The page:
By coincidence, I stumbled on an old, large, and cheap (very important for a postdoc) picture frame at one of the Florida panhandle’s ubiquitous antique shops. My story was shaped that evening when I placed each of the photographs I had brought with me in the frame. Noticeable gaps gave me a glimpse into new, exciting chapters ahead.
As opposed to the typical way of displaying pictures, I decided to install the frame with a slight tilt on the empty living room wall in my postdoc home. As a recent immigrant, I did not have a reference point in this new environment, and having something in my home that was similarly off-kilter felt right. Friends asked me over and over why I kept the frame tilted even after I became part of the local community and had clearly found a reference point. There are two answers to the question. Firstly, no life aligns perfectly with preplanned trajectories. Secondly, I enjoy that viewers tilt their heads and change their perspective to explore the content of each picture and demonstrate that they are truly interested in understanding the story.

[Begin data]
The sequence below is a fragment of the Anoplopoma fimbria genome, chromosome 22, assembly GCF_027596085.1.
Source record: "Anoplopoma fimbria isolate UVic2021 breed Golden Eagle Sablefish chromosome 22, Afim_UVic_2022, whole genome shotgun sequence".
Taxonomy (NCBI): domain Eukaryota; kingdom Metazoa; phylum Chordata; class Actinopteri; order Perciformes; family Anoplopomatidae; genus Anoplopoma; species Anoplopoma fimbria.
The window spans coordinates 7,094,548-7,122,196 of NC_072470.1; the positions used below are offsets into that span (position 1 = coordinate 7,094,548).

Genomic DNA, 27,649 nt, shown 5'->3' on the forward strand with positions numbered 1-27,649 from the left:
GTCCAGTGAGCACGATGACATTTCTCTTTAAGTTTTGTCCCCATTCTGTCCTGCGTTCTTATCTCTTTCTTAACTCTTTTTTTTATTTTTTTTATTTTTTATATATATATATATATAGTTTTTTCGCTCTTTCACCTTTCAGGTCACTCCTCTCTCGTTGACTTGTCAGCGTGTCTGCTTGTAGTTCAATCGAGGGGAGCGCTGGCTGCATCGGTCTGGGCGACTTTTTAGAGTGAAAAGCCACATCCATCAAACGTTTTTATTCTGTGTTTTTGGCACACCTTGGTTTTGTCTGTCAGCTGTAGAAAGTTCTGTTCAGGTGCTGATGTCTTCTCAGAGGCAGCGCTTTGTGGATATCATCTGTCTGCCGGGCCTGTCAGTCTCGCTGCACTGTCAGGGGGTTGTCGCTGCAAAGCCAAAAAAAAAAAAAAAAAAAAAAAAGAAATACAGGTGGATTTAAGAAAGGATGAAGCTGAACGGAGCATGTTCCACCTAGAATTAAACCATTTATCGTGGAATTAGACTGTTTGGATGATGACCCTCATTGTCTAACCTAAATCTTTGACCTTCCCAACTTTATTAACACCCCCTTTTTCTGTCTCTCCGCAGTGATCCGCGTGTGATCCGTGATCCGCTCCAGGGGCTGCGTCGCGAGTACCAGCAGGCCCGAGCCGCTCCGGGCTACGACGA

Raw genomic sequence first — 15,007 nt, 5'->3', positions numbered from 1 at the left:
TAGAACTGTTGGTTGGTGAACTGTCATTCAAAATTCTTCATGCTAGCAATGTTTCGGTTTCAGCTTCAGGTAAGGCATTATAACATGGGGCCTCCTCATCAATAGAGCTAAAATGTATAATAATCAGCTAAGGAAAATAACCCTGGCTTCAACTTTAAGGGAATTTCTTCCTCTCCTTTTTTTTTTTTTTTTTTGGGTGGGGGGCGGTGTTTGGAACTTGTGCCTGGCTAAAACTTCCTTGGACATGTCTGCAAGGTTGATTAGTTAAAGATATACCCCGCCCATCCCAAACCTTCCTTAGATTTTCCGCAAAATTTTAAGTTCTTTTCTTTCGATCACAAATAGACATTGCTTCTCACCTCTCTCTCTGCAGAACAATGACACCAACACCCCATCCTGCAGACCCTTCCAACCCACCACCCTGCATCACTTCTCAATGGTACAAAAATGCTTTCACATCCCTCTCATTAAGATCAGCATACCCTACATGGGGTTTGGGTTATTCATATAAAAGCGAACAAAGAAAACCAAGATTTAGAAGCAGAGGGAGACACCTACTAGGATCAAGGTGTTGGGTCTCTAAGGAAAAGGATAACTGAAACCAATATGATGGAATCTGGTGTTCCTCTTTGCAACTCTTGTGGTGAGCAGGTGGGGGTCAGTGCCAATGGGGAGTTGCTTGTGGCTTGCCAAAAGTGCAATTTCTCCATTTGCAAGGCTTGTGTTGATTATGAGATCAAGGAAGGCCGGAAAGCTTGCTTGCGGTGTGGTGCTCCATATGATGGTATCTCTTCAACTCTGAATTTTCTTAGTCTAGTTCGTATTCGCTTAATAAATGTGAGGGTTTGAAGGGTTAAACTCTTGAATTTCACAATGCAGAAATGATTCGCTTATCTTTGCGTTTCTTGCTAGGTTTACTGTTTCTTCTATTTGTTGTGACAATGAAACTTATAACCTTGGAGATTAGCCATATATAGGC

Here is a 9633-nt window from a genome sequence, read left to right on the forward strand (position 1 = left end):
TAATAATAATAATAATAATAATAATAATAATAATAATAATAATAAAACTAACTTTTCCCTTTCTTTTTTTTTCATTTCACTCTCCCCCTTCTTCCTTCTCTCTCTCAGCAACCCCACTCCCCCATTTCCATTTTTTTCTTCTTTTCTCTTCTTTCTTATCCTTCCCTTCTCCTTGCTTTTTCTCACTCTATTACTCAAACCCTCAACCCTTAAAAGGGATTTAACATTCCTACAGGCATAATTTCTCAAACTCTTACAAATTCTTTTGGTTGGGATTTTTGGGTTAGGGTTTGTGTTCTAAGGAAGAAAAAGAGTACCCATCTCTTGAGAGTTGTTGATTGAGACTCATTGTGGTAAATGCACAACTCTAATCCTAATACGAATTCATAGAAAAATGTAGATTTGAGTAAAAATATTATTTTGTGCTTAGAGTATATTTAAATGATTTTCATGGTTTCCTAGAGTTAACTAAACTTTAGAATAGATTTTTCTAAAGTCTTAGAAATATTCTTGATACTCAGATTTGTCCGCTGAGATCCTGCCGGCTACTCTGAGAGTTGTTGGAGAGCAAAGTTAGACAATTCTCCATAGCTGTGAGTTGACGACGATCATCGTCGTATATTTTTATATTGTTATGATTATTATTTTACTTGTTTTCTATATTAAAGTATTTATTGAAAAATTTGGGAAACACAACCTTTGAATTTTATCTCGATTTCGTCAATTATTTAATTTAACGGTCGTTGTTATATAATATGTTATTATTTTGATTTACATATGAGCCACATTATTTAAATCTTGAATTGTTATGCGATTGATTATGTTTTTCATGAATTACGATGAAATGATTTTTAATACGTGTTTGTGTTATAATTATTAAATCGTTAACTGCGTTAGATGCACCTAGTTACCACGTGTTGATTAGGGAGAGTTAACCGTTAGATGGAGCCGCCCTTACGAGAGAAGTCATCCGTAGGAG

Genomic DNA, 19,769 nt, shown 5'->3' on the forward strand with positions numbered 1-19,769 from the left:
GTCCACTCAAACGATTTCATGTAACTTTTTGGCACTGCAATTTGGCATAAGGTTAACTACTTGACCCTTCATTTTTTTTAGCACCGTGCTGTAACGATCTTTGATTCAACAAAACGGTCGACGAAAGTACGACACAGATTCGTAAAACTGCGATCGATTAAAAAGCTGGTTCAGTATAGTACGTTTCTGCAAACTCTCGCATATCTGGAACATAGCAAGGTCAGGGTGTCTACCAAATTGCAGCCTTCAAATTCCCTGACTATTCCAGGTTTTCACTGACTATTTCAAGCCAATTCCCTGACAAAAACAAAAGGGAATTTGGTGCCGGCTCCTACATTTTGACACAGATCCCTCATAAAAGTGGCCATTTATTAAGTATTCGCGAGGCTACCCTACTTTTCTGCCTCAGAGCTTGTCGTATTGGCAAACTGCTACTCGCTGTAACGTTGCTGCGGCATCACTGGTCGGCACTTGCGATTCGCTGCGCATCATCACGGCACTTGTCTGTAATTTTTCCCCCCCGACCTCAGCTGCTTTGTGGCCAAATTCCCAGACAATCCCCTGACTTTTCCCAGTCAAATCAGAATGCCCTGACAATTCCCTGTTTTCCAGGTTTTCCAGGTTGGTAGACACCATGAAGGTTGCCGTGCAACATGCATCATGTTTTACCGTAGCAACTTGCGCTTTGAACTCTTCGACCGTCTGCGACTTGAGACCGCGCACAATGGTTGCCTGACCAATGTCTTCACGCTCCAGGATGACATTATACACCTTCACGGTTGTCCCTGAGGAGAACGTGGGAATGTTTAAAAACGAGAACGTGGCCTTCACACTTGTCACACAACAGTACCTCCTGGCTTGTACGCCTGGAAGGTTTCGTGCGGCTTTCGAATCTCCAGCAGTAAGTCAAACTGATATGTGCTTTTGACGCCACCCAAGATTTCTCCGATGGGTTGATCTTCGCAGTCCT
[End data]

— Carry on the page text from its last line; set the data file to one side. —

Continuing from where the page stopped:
I kept the frame during many moves up and down the East Coast, and it has been a constant in my home, even as my life circumstances changed—new job, marriage, and cities. Currently, it is part of our living area and includes many layers of new photos illustrating chapters of my life, which now includes my wife. It continues to tell its cohesive story. Remarkably, people seem to remember the tilted frame, but not necessarily the individual pictures.
COVID-19 will have an impact on how my framed story develops. I do not know the outcome yet. However, a change of perspective, adapting to new opportunities, and reframing might be necessary to continue to tell the story.